The most exciting part first: I was chased by a bull! We did a shot of my rural cult leader character walking through an idyllic pasture; a very pretty shot taken at golden hour. I'm strolling through the pasture barefoot and I hear this sound. It's a bull. He's not happy. I keep strolling. John calls cut and then I haul ass. Those are the moments that make life worthwhile! 

John Holt was delightful. He's a fan of classic horror and monster movies, as am I, so we were kindred spirits.


Yet another recent movie of yours: At Granny's House - again, what's that one about, and what can you tell us about your character?


At Granny's House is a horror/thriller directed by Les Mahoney, who also stars in the film. A female caretaker with a taste for love and death has moved in with a sweet Mid-Western grandmother. Granny's house will never be the same! I play a supporting role; a detective determined to get to the bottom of the macabre goings-on.


Once again, talk about the shoot for a bit, and your director Les Mahoney [Les Mahoney interview - click here]?


Les is a colleague (a focused director and an intense actor) and I respect him tremendously. We shot in a picture-perfect little town in Colorado, in a house that was so right for the script I doubt any soundstage set could have topped it. The house is as much a star as the lead cast is. At Granny's House is a fun, dark and sexy little thriller. I think Les will do well with it.


With all three movies being horror film, how do they compare in approach to the genre, and which approach could you identify with the strongest?


A very interesting question. Deadly Revisions is a psychological thriller; The Dooms Chapel Horror is a found-footage monster movie; At Granny's House is a character-driven horror movie set in an old house. As an actor I enjoyed all three approaches and I think all three worked. As a person, I identify with psychological terror most strongly. My mind is the most frightening place I know of. There's a great Mark Twain quote; "Night brings many a deep remorse... like the rest of the race, I am never quite sane in the night." That's true for me.


Any other current/future projects you'd like to share?


On TV: I enjoyed being included by CBS-TV in their list of the Most Notorious Killers in the 10-year history of the series Criminal Minds - My Season 9 character came in at Number 11 on that list; I'm hoping that they will have him back this season.


On Film: I've been wanting to play my silent film hero Lon Chaney for years, and after receiving The Lon Chaney Award from his great-grandson Ron Chaney - - at the FANtastic Horror Film Festival in San Diego last month I've been approached by a couple of screenwriters with ideas for screenplays incorporating Lon Chaney as a character, which is very exciting.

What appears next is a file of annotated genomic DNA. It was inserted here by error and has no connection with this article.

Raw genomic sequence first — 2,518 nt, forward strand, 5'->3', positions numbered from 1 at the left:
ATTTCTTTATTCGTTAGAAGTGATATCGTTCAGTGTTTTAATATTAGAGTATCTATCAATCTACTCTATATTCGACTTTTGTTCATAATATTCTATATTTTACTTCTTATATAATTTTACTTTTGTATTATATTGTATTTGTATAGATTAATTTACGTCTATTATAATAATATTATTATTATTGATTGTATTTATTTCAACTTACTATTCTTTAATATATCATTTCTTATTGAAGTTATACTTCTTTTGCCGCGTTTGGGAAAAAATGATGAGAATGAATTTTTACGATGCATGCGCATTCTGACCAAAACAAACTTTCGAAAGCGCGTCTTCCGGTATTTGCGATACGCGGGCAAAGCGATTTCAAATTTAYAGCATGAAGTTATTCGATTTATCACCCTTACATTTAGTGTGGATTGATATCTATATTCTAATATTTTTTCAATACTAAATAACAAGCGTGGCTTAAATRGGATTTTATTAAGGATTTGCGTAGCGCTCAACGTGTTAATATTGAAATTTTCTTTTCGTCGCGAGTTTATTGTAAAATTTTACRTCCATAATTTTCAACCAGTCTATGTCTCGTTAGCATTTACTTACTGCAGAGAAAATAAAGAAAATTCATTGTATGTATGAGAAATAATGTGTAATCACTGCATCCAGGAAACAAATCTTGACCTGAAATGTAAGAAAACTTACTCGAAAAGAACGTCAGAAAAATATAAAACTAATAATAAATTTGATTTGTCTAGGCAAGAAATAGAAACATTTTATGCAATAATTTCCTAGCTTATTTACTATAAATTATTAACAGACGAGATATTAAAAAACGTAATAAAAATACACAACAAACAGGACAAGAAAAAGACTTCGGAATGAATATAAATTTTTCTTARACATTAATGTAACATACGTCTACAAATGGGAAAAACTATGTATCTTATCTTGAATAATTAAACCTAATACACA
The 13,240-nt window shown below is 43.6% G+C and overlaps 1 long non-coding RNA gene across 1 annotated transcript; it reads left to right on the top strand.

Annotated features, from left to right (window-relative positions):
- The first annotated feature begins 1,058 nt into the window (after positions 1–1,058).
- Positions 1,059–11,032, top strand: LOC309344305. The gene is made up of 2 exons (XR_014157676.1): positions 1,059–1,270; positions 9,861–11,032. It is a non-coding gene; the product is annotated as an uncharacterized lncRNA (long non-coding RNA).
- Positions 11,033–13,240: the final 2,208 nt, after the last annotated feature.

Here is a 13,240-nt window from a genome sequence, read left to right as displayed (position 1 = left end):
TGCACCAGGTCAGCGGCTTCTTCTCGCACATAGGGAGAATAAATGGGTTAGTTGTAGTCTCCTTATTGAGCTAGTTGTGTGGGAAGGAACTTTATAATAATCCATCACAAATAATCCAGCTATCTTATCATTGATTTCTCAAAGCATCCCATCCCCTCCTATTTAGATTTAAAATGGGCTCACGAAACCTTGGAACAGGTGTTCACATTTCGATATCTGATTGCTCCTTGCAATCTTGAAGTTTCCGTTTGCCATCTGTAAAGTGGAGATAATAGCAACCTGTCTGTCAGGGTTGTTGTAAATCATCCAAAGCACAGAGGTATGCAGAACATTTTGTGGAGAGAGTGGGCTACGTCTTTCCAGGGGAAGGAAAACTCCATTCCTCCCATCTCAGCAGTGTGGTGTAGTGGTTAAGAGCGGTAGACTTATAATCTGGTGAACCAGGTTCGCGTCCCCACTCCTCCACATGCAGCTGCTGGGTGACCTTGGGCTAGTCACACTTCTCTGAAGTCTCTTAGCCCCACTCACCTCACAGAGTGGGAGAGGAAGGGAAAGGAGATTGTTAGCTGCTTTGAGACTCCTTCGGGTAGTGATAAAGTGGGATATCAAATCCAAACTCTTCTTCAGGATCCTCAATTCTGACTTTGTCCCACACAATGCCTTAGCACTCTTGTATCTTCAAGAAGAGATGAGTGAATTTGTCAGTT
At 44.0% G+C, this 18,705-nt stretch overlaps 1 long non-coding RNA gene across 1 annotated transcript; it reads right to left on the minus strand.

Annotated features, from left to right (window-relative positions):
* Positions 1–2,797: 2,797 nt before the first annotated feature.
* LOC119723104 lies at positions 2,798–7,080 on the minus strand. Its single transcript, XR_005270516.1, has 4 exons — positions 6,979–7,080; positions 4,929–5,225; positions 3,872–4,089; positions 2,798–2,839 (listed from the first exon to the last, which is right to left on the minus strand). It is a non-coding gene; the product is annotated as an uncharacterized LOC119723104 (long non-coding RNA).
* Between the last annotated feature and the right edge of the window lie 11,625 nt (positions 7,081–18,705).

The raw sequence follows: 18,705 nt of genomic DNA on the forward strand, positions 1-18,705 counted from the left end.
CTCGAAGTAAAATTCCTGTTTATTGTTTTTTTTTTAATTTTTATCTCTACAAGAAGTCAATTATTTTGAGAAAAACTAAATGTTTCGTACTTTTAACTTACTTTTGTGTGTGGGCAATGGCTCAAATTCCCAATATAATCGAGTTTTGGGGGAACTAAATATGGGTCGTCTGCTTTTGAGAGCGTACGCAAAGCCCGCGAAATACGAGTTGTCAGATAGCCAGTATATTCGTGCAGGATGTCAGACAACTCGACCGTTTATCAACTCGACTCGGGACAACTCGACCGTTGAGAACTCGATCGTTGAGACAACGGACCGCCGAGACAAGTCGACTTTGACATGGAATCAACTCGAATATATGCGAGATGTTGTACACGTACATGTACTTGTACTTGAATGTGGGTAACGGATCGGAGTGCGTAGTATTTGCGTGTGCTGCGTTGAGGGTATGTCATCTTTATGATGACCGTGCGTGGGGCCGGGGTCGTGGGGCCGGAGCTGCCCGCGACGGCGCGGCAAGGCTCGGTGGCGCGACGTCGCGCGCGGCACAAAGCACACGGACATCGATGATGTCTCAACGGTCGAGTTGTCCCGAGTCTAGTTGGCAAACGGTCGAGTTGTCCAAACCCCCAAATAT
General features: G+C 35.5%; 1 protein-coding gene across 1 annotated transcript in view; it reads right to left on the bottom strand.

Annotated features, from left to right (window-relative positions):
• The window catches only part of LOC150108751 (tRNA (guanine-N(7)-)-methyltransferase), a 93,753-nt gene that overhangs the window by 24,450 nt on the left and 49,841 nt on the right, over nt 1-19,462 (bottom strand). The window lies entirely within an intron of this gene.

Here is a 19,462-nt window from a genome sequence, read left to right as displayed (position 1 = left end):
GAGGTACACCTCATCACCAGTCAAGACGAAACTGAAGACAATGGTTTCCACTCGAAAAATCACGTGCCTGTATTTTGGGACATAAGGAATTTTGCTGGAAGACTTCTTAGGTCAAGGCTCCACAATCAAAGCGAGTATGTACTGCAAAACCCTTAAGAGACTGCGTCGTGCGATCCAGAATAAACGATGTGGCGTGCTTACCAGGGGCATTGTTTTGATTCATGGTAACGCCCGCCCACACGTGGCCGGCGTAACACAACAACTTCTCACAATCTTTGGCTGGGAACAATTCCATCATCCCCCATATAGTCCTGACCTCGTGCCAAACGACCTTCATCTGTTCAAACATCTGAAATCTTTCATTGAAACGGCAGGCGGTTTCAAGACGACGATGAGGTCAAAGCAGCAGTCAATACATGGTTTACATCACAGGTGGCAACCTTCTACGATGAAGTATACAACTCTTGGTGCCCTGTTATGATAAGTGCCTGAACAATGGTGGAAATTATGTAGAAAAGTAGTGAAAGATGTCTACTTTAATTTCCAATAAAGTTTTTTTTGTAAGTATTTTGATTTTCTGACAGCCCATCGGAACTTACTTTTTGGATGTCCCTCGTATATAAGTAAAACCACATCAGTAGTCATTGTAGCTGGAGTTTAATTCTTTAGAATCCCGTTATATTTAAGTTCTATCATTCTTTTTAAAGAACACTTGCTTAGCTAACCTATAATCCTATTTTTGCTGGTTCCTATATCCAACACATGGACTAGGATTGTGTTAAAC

On Stage: I'm touring in 2015 with my one-man stage shows (The Book Of Genesis and Jesus Of Nazareth - and have the usual slew of movies in pre-production, production and release, all detailed at My next two movie releases are the arthouse-horror hybrid Coyote on Dec 16 and the Civil War period-piece The Retrieval on Feb 3.


Thank you for asking.


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Anything else you are dying to mention and I have merely forgotten to ask?


Oh Micheal, actors talk too damned much as it is. Don't encourage us!


Thanks for the interview!


I thank you and your readers. By the way, I'd like to get to Austria to do a film. Not the typical Hollywood "let's use Austria to stand in for somewhere else", but something rooted in Austrian history, ancient beliefs and folklore. If anyone has ideas, I'm listening.


© by Mike Haberfelner

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Thanks for watching !!!



Robots and rats,
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love and death and everything in between,
Tales to Chill
Your Bones to

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a collection of short stories and mini-plays
ranging from the horrific to the darkly humourous,
from the post-apocalyptic
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tales that will give you a chill and maybe a chuckle, all thought up by
the twisted mind of
screenwriter and film reviewer
Michael Haberfelner.


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Your Bones to

the new anthology by
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On the same day
a Burglar wants to kill you
and your Ex wants
to make up ...
... and for the life of it,
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A Killer Conversation

produced by and starring
Melanie Denholme
directed by
David V.G. Davies
written by
Michael Haberfelner
Ryan Hunter and
Rudy Barrow

out now on DVD